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Tuesday, August 11, 2015

Shakespeare and the L Word

Vonnegut said that everything in a story should contribute either to the plot or to characterization.  With respect to the better craftsman, I wonder if he's going far enough.  

Take Wild Bill Shakespeare.  How many words will he expend, say, on pure characterization?  As far as I can tell, none.  A woman in love with a man, seems an obvious and worthwhile bit of characterization.  Is it permissible for a writer to let a wife say she loves her husband, purely by way of establishing the relationship?  

In Shakespeare, plenty of women tell men they love them, in plenty of different ways, but there's always something else at stake.  They never say "I love you," unless they want something in return.  (Much like real life in that way.)  The L-Word in Shakespeare always comes with fine print - a "therefore."

Juliet: I love you; therefore let's defy both our families and get secretly married.

Desdemona: I love you; therefore, please don't kill me because I swear I'm innocent of anything you think I might have done and later you'll hate yourself for it, I guarantee.

Lady Macbeth: I love you; therefore, you need to quite shilly-shallying and go kill Duncan because we won't ever get a sweeter opportunity than this if you ever want to be king of Scotland.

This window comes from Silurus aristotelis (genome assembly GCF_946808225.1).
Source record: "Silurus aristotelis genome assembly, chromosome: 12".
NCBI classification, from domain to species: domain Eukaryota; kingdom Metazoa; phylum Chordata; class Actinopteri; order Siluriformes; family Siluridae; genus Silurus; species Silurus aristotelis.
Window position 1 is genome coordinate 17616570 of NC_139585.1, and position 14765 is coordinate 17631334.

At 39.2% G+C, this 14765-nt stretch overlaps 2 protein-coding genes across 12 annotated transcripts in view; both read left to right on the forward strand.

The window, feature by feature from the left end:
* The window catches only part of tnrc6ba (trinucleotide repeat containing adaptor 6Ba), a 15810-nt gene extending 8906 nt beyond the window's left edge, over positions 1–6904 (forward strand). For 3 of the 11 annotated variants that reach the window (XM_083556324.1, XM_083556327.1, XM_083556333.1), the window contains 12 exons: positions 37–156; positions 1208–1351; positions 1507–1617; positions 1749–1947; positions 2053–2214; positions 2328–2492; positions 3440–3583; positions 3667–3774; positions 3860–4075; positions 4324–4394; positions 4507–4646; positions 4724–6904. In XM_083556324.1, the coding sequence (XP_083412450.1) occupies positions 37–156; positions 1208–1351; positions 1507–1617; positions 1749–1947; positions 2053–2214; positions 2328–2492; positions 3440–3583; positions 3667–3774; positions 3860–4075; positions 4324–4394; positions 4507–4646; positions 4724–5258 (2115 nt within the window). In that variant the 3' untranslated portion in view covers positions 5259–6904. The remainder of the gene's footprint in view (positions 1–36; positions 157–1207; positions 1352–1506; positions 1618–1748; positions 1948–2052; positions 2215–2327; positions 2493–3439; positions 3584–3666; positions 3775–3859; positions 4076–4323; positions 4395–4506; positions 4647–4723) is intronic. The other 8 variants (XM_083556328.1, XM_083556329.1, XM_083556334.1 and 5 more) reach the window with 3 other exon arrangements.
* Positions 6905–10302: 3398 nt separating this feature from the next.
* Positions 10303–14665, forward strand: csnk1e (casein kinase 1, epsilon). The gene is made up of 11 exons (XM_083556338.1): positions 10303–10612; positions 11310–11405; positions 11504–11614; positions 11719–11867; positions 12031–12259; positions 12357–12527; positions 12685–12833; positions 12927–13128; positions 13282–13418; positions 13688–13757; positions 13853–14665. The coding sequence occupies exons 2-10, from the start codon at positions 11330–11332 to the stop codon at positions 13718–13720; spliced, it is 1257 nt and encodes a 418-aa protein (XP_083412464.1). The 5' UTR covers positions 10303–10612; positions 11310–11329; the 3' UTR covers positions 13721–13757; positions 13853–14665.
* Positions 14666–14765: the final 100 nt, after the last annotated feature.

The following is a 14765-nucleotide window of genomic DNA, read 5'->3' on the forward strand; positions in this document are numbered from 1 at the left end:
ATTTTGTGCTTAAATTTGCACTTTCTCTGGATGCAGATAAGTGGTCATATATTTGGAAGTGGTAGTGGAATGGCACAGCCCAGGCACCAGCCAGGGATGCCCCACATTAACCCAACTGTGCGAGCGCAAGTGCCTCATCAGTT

Portia: (In Julius Caesar, not Merchant of Venice) I love you; therefore, you need to spill the beans about what's been eating you, which I'd never say out loud, but I'm pretty sure you plan to ill-kay Aesar-Say, which you'll never get away with not in a million years, so stop and think about it.

And men tell women they love them as well.

Richard: I love you; therefore, you should marry me, even though I'm physically repulsive and I killed your husband, whose body is right there in the coffin next to you, but in any case, I only killed him because I love you, as I already explained, and you should on no account suspect this is just a Machiavellian tactic on my part to bring me one step closer to the throne in a diabolical plot that will ultimately result in the deaths of almost the entire York family paving the way for someone named Henry whom no one has ever heard of until now.

These of course, are not actual lines, but generous paraphrases on my part.

It's not for nothing that the greatest writer in the English language was a dramatist.  He knew if you really want to sell the popcorn, it's not enough for people to love each other.  Stuff has to happen.

(Originally posted in 2012)

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